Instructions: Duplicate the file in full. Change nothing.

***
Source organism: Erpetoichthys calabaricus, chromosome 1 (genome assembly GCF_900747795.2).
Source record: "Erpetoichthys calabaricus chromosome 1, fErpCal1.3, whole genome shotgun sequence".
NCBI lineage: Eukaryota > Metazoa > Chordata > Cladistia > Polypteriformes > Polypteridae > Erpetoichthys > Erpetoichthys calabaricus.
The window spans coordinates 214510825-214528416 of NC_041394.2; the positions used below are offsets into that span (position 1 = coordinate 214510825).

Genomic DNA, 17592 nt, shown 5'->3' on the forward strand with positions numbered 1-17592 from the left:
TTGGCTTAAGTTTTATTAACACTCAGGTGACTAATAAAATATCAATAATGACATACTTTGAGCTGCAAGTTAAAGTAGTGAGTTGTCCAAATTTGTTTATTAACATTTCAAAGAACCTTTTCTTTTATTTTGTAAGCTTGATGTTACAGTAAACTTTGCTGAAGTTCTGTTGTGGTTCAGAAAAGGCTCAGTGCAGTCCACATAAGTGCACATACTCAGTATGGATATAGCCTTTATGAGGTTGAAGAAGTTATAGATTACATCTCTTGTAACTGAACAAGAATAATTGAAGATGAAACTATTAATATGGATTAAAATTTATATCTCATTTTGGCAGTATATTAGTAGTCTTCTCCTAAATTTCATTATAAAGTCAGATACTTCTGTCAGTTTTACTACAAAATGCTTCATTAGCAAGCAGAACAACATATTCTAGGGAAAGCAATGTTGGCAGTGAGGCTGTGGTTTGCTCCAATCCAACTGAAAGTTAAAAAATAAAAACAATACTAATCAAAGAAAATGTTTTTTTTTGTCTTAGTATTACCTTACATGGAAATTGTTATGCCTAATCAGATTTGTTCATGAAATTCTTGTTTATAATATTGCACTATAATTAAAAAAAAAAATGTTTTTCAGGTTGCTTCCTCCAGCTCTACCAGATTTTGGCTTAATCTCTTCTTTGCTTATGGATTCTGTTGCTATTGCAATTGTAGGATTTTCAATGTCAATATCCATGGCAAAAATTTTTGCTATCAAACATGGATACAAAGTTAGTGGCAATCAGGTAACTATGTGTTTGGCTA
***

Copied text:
Source organism: Erpetoichthys calabaricus, chromosome 1 (genome assembly GCF_900747795.2).
Source record: "Erpetoichthys calabaricus chromosome 1, fErpCal1.3, whole genome shotgun sequence".
NCBI lineage: Eukaryota > Metazoa > Chordata > Cladistia > Polypteriformes > Polypteridae > Erpetoichthys > Erpetoichthys calabaricus.
The window spans coordinates 214510825-214528416 of NC_041394.2; the positions used below are offsets into that span (position 1 = coordinate 214510825).

Genomic DNA, 17592 nt, shown 5'->3' on the forward strand with positions numbered 1-17592 from the left:
TTGGCTTAAGTTTTATTAACACTCAGGTGACTAATAAAATATCAATAATGACATACTTTGAGCTGCAAGTTAAAGTAGTGAGTTGTCCAAATTTGTTTATTAACATTTCAAAGAACCTTTTCTTTTATTTTGTAAGCTTGATGTTACAGTAAACTTTGCTGAAGTTCTGTTGTGGTTCAGAAAAGGCTCAGTGCAGTCCACATAAGTGCACATACTCAGTATGGATATAGCCTTTATGAGGTTGAAGAAGTTATAGATTACATCTCTTGTAACTGAACAAGAATAATTGAAGATGAAACTATTAATATGGATTAAAATTTATATCTCATTTTGGCAGTATATTAGTAGTCTTCTCCTAAATTTCATTATAAAGTCAGATACTTCTGTCAGTTTTACTACAAAATGCTTCATTAGCAAGCAGAACAACATATTCTAGGGAAAGCAATGTTGGCAGTGAGGCTGTGGTTTGCTCCAATCCAACTGAAAGTTAAAAAATAAAAACAATACTAATCAAAGAAAATGTTTTTTTTTGTCTTAGTATTACCTTACATGGAAATTGTTATGCCTAATCAGATTTGTTCATGAAATTCTTGTTTATAATATTGCACTATAATTAAAAAAAAAAATGTTTTTCAGGTTGCTTCCTCCAGCTCTACCAGATTTTGGCTTAATCTCTTCTTTGCTTATGGATTCTGTTGCTATTGCAATTGTAGGATTTTCAATGTCAATATCCATGGCAAAAATTTTTGCTATCAAACATGGATACAAAGTTAGTGGCAATCAGGTAACTATGTGTTTGGCTA